Google Pixel 2 XL Review – Stuck in Customs

Google Pixel 2 XL Review

TL;DR? (Too Long; Didn’t Read?)

Google Pixel 2 XL
Well here’s a spoiler alert… the Google Pixel 2 mobile phone is AWESOME! It’s the best phone I’ve ever used. You can buy one unlocked direct from Google. There are two different models, they both have identical specs inside and out except for the size/screen and battery capacity.

Pixel 2 XL (6 inches, 2880 x 1440 pixels, 64GB) – $849
Pixel 2 (5 inches, 1920 x 1080 pixels, 64GB) – $649

Important note: I paid full price for my Pixel 2 and I have no agreement with Google to write this article. This is not some smarmy product-placement review.

Sneaky Sister Review

I recently did a Sony A7r Mark III Review where I sneaked in a Pixel 2 photo. No one found it… even the trained professional eye has trouble seeing the difference between these two drastically different devices.

Things I love about the Pixel 2

There’s so much to love, but I’ll try to keep things fun and simple. Where do I start? I’m a photographer so let’s start with the camera.

Best Camera of all Mobile Phones

I don’t follow scores from DxOMark but if that’s your sort of thing, you’ll see here that the Pixel 2 tops even the new iPhone X. But I can tell just by using it in a variety of conditions and comparing it to photos from friends using the latest iPhone or Samsung. They’re always blown away at the quality of the photos.

The Pixel 2 has a 12.2MP main camera, with a f/1.8 aperture, and 8MP selfie camera, with a f/2.4 aperture. There’s not much difference in the lens specs between the various phone manufacturers, what matters the most is the software and this is where Google has a huge advantage.

First example, is the Pixel 2 a Big Camera Replacement?

Copyright Trey Ratcliff

Check out this impossible library in Tianjin, China. I was not allowed to take my big Sony camera, but I don’t think I could have gotten a better shot even if I had.

Second example, HDR+ Mode


HDR+ mode makes landscape photos look so good you might be deceived into thinking it came from a full-frame camera. Google didn’t stop there, with the Android 8.1 update the phones take full advantage of a built-in co-processor called the “Pixel Visual Core”. With this new custom-designed chip enabled the HDR+ modes run 5x faster and at less than one-tenth the energy.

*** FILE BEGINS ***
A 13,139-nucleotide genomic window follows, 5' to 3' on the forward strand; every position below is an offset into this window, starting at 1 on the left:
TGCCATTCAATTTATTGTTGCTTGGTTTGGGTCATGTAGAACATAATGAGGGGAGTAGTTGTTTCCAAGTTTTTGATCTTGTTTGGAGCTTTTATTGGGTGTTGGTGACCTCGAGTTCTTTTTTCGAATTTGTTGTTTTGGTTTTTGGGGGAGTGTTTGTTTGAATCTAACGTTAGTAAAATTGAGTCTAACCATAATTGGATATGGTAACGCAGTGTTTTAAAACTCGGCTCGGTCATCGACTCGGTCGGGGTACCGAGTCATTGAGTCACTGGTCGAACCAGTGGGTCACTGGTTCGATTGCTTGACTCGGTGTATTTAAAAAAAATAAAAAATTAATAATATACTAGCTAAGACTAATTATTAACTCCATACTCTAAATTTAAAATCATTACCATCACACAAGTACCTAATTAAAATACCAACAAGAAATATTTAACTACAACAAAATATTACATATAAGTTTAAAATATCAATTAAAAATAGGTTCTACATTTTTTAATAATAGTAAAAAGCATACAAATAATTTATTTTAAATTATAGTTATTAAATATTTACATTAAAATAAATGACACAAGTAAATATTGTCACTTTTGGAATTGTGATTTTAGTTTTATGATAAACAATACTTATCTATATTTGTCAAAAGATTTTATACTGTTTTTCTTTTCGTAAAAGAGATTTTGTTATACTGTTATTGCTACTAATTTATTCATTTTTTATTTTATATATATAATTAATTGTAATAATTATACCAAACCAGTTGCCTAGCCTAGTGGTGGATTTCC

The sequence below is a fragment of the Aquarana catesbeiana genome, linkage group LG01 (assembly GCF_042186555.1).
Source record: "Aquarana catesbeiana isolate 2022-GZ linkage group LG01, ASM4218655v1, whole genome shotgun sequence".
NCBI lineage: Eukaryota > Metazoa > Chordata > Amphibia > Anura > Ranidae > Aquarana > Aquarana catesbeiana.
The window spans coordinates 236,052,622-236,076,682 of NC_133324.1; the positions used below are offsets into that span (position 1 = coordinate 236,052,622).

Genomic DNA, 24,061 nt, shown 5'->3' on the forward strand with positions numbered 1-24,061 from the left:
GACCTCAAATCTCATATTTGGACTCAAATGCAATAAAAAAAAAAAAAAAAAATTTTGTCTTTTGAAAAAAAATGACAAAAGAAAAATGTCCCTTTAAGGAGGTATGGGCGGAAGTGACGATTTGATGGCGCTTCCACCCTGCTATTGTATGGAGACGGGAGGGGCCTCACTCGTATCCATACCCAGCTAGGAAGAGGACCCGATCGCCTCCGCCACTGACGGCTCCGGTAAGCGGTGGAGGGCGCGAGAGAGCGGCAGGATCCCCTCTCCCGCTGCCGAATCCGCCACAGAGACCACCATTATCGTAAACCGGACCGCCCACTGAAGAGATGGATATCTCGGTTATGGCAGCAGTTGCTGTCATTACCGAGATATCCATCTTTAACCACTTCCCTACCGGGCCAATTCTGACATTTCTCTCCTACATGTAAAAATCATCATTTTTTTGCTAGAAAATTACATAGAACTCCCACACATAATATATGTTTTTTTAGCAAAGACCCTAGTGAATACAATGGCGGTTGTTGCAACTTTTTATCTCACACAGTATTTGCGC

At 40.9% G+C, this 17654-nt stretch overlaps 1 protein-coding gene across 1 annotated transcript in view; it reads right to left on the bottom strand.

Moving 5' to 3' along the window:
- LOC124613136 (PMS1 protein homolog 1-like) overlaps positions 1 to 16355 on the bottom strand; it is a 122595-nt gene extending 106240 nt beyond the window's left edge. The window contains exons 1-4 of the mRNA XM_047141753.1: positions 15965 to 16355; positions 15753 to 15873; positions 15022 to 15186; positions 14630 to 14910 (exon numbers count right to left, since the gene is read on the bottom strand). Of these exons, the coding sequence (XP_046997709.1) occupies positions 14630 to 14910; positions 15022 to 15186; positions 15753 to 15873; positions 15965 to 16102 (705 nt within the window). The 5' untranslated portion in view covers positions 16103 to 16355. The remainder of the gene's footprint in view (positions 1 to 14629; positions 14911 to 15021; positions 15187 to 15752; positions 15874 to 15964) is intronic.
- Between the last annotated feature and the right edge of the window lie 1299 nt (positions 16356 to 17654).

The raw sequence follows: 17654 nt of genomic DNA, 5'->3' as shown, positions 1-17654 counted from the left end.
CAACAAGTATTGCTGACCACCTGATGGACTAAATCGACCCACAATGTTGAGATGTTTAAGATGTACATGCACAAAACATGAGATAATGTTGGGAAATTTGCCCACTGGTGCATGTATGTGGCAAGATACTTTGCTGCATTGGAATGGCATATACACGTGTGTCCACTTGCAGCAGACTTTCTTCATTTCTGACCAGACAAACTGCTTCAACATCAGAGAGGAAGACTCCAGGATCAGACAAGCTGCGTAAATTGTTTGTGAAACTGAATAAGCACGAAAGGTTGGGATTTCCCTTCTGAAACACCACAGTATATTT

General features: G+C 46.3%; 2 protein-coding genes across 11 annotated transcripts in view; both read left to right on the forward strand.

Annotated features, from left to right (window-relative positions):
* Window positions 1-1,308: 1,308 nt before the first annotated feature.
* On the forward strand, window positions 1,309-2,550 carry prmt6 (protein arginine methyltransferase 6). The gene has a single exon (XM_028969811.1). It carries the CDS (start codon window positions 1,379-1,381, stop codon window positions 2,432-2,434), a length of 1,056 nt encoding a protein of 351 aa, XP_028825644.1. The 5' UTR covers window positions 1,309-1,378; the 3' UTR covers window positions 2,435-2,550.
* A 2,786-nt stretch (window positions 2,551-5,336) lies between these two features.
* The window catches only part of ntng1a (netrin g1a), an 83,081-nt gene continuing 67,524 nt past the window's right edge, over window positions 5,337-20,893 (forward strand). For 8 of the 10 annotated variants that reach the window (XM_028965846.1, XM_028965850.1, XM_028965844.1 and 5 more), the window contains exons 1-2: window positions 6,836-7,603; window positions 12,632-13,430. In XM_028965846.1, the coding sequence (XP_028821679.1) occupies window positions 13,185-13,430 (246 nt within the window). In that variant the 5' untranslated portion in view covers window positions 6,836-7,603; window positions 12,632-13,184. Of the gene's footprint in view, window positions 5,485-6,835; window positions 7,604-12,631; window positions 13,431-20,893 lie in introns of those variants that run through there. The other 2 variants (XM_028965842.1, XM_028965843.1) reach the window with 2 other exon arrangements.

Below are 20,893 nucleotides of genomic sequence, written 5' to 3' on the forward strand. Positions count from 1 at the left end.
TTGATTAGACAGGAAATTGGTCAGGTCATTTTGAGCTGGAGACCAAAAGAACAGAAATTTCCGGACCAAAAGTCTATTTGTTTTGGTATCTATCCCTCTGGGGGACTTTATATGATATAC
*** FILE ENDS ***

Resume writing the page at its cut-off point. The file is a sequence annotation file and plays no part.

HOT TIP: Don’t even bother putting the Camera icon on your dock. Just double-click the power button to turn on the camera. Volume Up will then snap the photo. Hold down Volume Up to take a burst.

Portrait Mode

In Portrait mode Google still figures out how to make a beautiful bokeh (meaning the areas around the main subject are soft and blurry) with just a single lens (Apple requires two lenses). Simply click on the part of the image you want in focus and take the shot.

My good friend Dave Gent channeling his inner Tane (our assistant and his son). To get this effect, just put the camera in Portrait mode, and the machine learning will automatically blur the background to make you look like a pro.

My daughter Scarlett is a Tim Tam fiend! She often comes out to my studio to steal chocolate then pose for me. Note that some of these are edited in the default Photos editor on the phone. It has some pretty fun presets and then you can open up a few more basic sliders to adjust things like shadows, color, and something called “Pop,” which is a bit like HDR tonal contrast.

Portrait mode is not just for people or selfies. It’s perfect for any sort of shot where you want that sweet buttery bokeh. When you take a photo of a person, the machine learning knows where the face is and can figure out what to blur. But you can still use Portrait mode to make one thing in focus and the rest all nice and blurry. The only difference here is you need to click on the part that is in focus.